What is ceramic car wax versus ceramic coating
What’s the difference between traditional car waxes and ceramic products
Natural and synthetic car waxes don’t chemically bond with your paint
Natural wax and synthetic car waxes are coatings that sit on top of your paint to protect against UV rays and oxidation and repel water. The wax molecules are attracted to paint molecules, but they don’t chemically bond to them.
Ceramic waxes are a hybrid product
Ceramic “waxes” contain either natural wax or synthetic polymers along with ceramic additives like silica, quartz, silicone-dioxide or even silicon dioxide (SiO2). Hydrophobic silica, quarts, and SiO2 products chemically bond with your car’s clear coat or paint to repel water and dirt.
However, these hybrid waxes aren’t true ceramic coatings and their application process is different as well. These hybrid products are DIY friendly and apply just like traditional car waxes — wax on, wax off.
So they are temporary and must be reapplied periodically
True ceramic coatings are much more expensive and harder to apply
True ceramic coatings don’t contain wax. If you want shine, you have to polish the vehicle before applying the ceramic coating.
Here’s a more scientific description of the how it chemically bonds to the paint
“Hydrophobic silica displays water resistant properties because of its nanostructure and chemical properties. When applied to a surface of a material, the nanoparticles adhere to the host material and prevent liquids from permeating the rough texture. The water only comes into contact with the tips of the nanoparticles coating the outside of the material. Due to lack of attraction, the water is repelled from the hydrophobic silica” — Wikipedia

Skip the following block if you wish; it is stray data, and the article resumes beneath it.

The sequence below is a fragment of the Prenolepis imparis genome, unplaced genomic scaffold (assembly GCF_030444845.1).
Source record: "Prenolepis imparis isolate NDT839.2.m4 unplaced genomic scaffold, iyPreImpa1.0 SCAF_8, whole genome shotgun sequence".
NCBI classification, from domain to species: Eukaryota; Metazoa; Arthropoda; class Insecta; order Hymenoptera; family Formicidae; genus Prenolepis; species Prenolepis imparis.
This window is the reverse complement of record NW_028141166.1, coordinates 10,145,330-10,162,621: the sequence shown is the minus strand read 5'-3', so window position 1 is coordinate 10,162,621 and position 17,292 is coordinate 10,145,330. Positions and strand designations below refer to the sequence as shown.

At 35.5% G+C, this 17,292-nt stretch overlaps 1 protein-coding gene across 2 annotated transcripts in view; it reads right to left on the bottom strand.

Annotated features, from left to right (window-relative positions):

What are the advantages of ceramic products?
• more wear resistant than waxes or polymer coatings
• provides much long lasting paint protection
• repels water and reduces hard water spotting.
• resists soiling, so you car stays cleaner.
• resists chemical contamination
How ceramic coatings are applied
Surface preparation is key — step 1: remove all previous waxes and coatings
Since ceramic products work by chemically bonding to the paint, you have to remove any previously applied waxes that can interfere with the bonding process. This is referred to by some ceramic coatings manufacturers as the decontamination phase. The entire vehicle must be washed to remove all previous waxes and coatings.
Step 2: Clay bar and polish
You want a fully smooth surface before you apply any ceramic coating. So you’d clay bar the entire vehicle and then polish to remove fine scratches and bring up the shine in the clear coat
Step 3: Remove polish residue
Polish contains oils and those oil must be removed before applying ceramic coating. Most ceramic coating manufacturers recommend using isopropyl alcohol and a clean towel to remove polishing residue.
Step 4: Fully dry the vehicle
Since a ceramic coating chemically bonds with the paint, it must be completely dry before application. Water spots will prevent the ceramic coating from bonding properly.
Step 5: Apply the ceramic coating
Applying the ceramic coating is an art and is something you should practice on an older vehicle before trying on your expensive ride. Over or under application will produce poor results.
Apply the ceramic coating using the recommended applicator and wipe it onto the paint in even applications. Don’t spread the coating too far.
Step 6: Allow the ceramic coating to cure
With the vehicle in a cool dry place, allow the coating to cure for the recommended time before exposing it to sun or water. Most manufacturers recommend at least 13-15 hours of cure time.
©, 2023 Rick Muscoplat